[Beowulf] Stroustrup regarding multicore

Tim Cutts tjrc at sanger.ac.uk
Thu Aug 28 11:43:11 EDT 2008


On 27 Aug 2008, at 11:47 am, Vincent Diepeveen wrote:

>> There is an unwritten recruitment rule, certainly in my field of  
>> science, that the programmer "must understand the science", and  
>> actually being able to write good code is very much a secondary  
>> requirement.
>
> I couldn't disagree more.

Actually, I think we're furiously agreeing with each other.

> Maybe your judgement is not objective.

I did say "in my field of science", which is bioinformatics.

>
> For any serious software, let's be objective. Only a few will learn  
> how to program real well and manage to find their way in complex  
> codes.
> That's for just very few. That usually and not seldom takes a year  
> or 10 to learn. If someone has a PHD or Master or whatever in some  
> science,
> he's usually capable of explaining and understanding things.

>
> Becoming a very good low level programmer is a lot harder than  
> learning a few more algorithms that can solve a specific problem.
> Especially understanding how to program efficiently parallel is not  
> so easy. I spoke with a guy who figured past week some stuff
> that was used in the 90s at supercomputers, and he concluded it was  
> very inefficient.

Wasn't that exactly my point?  That what we need to be hiring are very  
smart scientists who can design the analysis (check - we've got  
those), and then a smaller number of very smart programmers who can  
actually implement them efficiently.  And that's precisely what the  
bioinformatics world hasn't been doing much of up until now; it's just  
hired the very smart scientists, and not bothered with the programmers.

>
> A single good low level programmer can speedup things not seldom  
> factor 50.

Indeed.  There have been several cases where I've improved scientists'  
code by a factor of 100 or more.  My record so far is seven orders of  
magnitude, for a widely used piece of code from a certain high-profile  
bioinformatics centre in the US.

> According to his opinion: "getting a speedup less than a factor 1000  
> in scientific number crunching software you can do with your eyes  
> closed".

A slight exaggeration, I think, but if you said a factor of 100  
instead, I'd agree completely.

> Knowing everything about efficient caching and hashing and how to  
> divide that over the nodes without getting the full latency, nor  
> losing
> factor 50+ to just MPI messaging, that's just simply a fulltime  
> expertise in itself, and there is far fewer you can find who can do  
> that,
> than the huge amount of people who can explain you the field's stuff.

Agreed.

> Note bio-informatics is a bad idea to mention, it's eating a grand  
> total of < 0.5% system time at supercomputers
> and that's already system time that hardly gets used in an efficient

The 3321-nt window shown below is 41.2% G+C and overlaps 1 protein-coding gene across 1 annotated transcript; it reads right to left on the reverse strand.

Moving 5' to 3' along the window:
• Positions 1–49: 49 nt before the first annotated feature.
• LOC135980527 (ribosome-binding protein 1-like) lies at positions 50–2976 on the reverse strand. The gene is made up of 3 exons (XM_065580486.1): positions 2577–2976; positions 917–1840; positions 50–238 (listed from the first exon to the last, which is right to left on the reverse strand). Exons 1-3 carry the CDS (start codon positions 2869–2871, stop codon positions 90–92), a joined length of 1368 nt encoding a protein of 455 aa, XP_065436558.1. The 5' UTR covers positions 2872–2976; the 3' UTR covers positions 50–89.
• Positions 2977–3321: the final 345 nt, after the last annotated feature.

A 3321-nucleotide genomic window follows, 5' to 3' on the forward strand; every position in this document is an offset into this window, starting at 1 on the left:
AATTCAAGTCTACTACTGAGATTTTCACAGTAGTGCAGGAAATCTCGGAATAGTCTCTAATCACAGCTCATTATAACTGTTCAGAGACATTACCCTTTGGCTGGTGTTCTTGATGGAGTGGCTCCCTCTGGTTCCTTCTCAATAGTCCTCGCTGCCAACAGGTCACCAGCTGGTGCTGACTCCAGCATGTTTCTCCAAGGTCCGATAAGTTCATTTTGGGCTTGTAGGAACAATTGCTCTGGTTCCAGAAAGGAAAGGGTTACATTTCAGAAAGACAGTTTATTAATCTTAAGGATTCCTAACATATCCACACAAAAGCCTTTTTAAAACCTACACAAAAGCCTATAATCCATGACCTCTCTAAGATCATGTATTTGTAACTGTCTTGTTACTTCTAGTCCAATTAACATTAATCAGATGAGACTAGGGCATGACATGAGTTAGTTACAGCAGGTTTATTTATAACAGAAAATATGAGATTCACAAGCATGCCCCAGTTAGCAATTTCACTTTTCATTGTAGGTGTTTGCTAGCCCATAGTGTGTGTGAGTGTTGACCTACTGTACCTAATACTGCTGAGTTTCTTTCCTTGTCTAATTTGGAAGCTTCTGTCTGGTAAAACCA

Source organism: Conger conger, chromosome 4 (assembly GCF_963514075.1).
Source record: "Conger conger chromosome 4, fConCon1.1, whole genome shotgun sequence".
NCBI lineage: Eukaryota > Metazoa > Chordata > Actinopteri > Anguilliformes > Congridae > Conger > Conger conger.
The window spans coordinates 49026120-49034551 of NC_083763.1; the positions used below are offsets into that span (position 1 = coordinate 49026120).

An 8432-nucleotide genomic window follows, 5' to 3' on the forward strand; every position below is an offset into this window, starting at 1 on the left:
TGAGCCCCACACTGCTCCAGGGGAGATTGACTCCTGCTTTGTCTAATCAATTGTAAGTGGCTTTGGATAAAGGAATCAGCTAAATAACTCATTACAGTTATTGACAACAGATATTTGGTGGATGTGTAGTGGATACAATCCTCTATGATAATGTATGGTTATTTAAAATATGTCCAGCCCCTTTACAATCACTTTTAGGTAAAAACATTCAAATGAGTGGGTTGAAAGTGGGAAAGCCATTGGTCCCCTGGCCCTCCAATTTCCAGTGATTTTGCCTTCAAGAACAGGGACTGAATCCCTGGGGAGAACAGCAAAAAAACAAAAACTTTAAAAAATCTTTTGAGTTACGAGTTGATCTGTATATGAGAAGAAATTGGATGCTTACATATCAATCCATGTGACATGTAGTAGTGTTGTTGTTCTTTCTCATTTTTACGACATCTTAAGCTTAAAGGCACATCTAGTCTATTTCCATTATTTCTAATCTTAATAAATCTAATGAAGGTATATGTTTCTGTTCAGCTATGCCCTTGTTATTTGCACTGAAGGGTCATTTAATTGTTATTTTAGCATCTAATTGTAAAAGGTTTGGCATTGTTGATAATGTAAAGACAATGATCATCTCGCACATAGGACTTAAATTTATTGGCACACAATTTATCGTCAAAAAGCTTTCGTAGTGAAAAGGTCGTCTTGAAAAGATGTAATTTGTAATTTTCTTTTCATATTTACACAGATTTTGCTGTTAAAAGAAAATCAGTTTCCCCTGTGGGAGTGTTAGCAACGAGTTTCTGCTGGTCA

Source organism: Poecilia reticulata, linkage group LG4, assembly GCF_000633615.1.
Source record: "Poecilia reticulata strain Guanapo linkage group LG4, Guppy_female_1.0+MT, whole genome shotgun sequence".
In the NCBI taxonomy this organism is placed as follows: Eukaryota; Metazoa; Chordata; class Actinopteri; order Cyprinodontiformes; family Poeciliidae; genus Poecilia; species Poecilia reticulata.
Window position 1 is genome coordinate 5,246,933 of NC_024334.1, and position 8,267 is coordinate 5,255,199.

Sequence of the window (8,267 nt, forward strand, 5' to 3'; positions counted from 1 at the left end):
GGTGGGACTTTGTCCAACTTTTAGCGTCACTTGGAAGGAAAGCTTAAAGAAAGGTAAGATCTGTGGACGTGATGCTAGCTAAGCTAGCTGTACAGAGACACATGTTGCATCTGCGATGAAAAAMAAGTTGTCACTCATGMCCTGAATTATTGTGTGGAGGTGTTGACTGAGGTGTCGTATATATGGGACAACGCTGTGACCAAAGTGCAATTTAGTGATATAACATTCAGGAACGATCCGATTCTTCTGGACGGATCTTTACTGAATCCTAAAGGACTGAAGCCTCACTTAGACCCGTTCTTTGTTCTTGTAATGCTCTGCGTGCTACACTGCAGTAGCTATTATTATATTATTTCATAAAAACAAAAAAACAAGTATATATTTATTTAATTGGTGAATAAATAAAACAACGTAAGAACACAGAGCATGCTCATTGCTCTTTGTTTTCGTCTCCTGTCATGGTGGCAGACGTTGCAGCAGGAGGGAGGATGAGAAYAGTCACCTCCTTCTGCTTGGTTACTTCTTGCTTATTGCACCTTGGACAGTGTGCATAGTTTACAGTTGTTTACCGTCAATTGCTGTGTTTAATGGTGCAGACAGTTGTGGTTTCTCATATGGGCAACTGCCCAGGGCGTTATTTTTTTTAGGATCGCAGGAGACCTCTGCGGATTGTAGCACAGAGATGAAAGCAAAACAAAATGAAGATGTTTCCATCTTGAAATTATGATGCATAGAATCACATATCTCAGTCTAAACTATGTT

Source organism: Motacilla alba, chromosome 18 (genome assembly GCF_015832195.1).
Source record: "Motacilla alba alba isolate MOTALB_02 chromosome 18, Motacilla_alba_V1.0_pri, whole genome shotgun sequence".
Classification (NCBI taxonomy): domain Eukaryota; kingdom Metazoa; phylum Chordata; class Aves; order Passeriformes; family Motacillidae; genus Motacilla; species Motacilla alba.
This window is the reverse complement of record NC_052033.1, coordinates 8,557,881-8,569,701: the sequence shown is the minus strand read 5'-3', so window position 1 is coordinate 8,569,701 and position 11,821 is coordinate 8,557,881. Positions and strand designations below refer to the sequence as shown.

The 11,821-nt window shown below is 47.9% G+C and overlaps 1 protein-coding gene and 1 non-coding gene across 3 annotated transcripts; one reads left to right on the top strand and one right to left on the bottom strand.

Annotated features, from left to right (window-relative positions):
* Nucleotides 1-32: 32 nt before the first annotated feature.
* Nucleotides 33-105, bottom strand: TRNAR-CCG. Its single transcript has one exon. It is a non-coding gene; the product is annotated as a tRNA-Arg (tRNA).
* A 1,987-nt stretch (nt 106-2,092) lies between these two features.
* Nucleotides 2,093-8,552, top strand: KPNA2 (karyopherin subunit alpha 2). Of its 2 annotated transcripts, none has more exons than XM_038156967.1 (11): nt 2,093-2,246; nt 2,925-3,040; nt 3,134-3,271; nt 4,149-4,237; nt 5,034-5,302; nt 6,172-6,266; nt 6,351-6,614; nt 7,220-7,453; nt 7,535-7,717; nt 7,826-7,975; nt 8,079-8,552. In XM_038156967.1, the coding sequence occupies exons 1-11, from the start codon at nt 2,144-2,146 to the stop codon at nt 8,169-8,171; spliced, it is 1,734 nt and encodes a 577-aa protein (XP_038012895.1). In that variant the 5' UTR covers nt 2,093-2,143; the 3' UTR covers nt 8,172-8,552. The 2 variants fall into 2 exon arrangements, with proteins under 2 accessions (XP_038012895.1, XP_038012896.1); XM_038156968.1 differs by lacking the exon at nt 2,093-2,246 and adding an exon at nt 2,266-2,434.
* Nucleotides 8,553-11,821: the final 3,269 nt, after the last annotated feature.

> manner. There is just not much to calculate there,
> when compared to math, physics and everything that has to do with  
> the weather from climate in X years from now to earthquake prediction.

I think here you're showing a little old-time HPC bias.  There *is* a  
lot to calculate in bioinformatics, but what's different about it,  
compared to the other fields that you mention, is the ratio of  
computation to data.  Most bioinformatics code is very data intensive,  
and that's why it runs so badly on traditional HPC rigs (and as a  
result you see so little time devoted to it on supercomputers). It's  
actually a result of exactly what I initially said in this thread; the  
computations are out there to do, but bioinformatics sites have not  
generally been hiring people capable of writing code which runs well  
on traditional HPC systems.

> Physics in itself is eating 50%+ of all supercomputer time.

Most large bioinformatics sites have their own clusters, and don't use  
large national facilities.  That's part of the reason you don't see  
them there.  Our sites tend not to appear in the Top 500 either, not  
because they're not actually powerful enough to be in there, but  
because they're built differently and don't usually run the required  
benchmarks that well - usually because we don't have low latency  
interconnects.

The large quantities of data with, as you say, relatively modest  
amounts of CPU, make it impractical to use national centres, because  
we just get swamped in the overhead of shipping data into and out of  
the facility.  We have the problem badly enough within our own LAN,  
let alone shipping stuff out to remote sites.  :-)  For example, a  
single sequencing run on a current technology sequencer is about 2TB  
of data, which then requires of the order of 24 CPU hours to process.   
The sequencer then produces another chunk of data the same size two  
days later.  It just wouldn't be practical to shunt that offsite to do.

Tim


-- 
 The Wellcome Trust Sanger Institute is operated by Genome Research 
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